t th d dh n
त ত थ থ द দ ध ধ न ন
0924 09A4 0925 09A5 0926 09A6 0927 09A7 0928 09A8





























p ph b bh m
प প फ ফ ब ব भ ভ म ম
092A 09AA 092B 09AB 092C 09AC 092D 09AD 092E 09AE




















































y r v l
य য় र র व ব ल ল
092F 09DF 0930 09B0 0935 09AC 0932 09B2
Y
09AF




























z S s h
श শ ष ষ स স ह হ
0936 09B6 0937 09B7 0938 09B8 0939 09B9





























hasant avagraha
् ্ ऽ ঽ
094D 09CD 093D 09BD 0964 0965







[ Edit: Fixed glitches in the HTML that messed up the display. - Madhava ]
Madhava - Fri, 13 May 2005 03:17:55 +0530
I have a bit of a dead end here with the chandrabindu. Common words using it are tA&ra and tA&hAra. Especially with the latter, we're just badly out of space with regards to where it can be placed. It just doesn't fit there. Suggestions? (Accompanied with a visual example if possible.)

Here's one rather bizarre idea. (Samples of the two other changed characters included.)

[attachmentid=1549]
Attachment: Image
ananga - Fri, 13 May 2005 04:01:33 +0530
QUOTE(Madhava @ May 12 2005, 09:47 PM)
I have a bit of a dead end here with the chandrabindu. Common words using it are tA&ra and tA&hAra. Especially with the latter, we're just badly out of space with regards to where it can be placed. It just doesn't fit there. Suggestions? (Accompanied with a visual example if possible.)

Here's one rather bizarre idea. (Samples of the two other changed characters included.)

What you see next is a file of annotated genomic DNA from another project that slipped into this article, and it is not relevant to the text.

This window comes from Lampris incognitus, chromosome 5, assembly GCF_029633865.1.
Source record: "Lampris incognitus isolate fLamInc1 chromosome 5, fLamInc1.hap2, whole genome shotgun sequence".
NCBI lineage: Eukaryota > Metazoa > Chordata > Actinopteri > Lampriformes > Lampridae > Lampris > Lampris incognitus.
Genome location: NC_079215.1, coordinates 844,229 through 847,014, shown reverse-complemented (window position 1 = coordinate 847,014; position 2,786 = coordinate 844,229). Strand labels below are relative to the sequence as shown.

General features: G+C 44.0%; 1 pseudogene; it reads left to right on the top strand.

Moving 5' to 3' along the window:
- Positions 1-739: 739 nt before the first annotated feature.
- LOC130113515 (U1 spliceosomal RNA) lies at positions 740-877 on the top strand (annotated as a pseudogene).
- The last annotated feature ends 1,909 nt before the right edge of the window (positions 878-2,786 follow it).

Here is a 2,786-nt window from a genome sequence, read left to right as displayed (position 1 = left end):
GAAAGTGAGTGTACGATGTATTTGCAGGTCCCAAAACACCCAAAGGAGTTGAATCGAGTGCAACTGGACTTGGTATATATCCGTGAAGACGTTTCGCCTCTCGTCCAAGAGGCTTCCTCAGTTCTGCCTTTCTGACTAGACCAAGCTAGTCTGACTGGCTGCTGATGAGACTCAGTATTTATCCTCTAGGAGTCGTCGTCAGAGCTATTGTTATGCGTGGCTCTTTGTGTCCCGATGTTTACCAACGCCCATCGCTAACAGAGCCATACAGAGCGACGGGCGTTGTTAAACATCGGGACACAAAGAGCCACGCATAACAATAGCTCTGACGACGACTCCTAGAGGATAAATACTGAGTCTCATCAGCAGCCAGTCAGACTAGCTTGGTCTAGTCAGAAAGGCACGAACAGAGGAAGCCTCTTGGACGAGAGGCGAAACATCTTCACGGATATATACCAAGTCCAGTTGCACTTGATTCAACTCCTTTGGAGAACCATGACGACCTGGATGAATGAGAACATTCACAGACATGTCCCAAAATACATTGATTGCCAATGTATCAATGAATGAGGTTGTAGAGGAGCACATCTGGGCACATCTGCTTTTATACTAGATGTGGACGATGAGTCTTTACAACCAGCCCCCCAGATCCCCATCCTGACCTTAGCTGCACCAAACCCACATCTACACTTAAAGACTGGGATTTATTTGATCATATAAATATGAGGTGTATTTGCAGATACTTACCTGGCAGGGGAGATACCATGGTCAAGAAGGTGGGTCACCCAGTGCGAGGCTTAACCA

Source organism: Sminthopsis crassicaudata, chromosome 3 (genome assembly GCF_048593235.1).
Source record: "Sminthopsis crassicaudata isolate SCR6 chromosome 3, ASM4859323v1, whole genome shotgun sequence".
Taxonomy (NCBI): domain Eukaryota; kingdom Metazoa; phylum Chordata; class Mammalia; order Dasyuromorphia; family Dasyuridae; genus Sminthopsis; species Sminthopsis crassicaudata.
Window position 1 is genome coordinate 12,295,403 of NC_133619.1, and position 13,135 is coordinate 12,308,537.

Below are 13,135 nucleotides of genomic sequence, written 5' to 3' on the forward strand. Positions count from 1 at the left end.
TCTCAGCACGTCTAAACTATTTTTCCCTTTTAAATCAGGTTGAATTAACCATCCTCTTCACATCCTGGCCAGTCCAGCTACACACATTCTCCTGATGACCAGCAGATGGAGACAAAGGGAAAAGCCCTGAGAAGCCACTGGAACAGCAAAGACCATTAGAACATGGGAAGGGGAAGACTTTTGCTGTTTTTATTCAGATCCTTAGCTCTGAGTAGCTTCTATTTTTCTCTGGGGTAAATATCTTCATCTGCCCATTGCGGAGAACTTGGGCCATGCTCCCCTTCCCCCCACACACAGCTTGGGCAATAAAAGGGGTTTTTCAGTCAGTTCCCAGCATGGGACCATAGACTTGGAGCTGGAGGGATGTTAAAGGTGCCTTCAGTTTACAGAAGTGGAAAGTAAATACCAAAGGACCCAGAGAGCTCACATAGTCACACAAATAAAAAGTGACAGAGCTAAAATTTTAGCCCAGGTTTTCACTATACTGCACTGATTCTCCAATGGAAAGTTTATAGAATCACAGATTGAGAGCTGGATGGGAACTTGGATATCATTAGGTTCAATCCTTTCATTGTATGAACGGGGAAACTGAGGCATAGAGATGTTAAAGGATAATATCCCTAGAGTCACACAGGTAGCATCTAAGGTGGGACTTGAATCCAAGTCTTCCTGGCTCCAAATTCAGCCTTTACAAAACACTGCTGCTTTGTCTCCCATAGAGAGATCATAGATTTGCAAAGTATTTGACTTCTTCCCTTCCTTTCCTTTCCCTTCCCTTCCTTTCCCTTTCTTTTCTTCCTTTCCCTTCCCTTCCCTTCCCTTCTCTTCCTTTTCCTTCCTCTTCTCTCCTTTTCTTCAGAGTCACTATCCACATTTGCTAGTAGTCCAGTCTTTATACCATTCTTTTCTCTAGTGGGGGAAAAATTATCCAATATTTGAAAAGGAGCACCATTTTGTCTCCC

[attachmentid=1549]




the y in gauPiya is a normal y the ˇ (minus I am suggesting the leftmost dot) is for the ye which sounds like je eg. Ye jana mora kRSNa bhaje...
and Yakhana choTa chilAm etc. Yadi...

Thanks for tweaking my HTML. I tried to get the indian scripts larger but somehow that didn't work
Madhava - Fri, 13 May 2005 04:07:06 +0530
QUOTE(ananga)
the y in gauPiya is a normal y the ˇ (minus I am suggesting the leftmost dot) is for the ye which sounds like je eg. Ye jana mora kRSNa bhaje...
and Yakhana choTa chilAm etc. Yadi...

Thanks for tweaking my HTML. I tried to get the indian scripts larger but somehow that didn't work

Hmm...

য.য would thus be ˇaya correct? = ˇ | .য = y? So I'll just swap those two. And what, the left dot off, the right left where it is?

Regarding your table, you can't define the characteristics of table divisions (td) in the table row (tr), each division needs to be defined. The reason why your table went off was there was an extra tag there.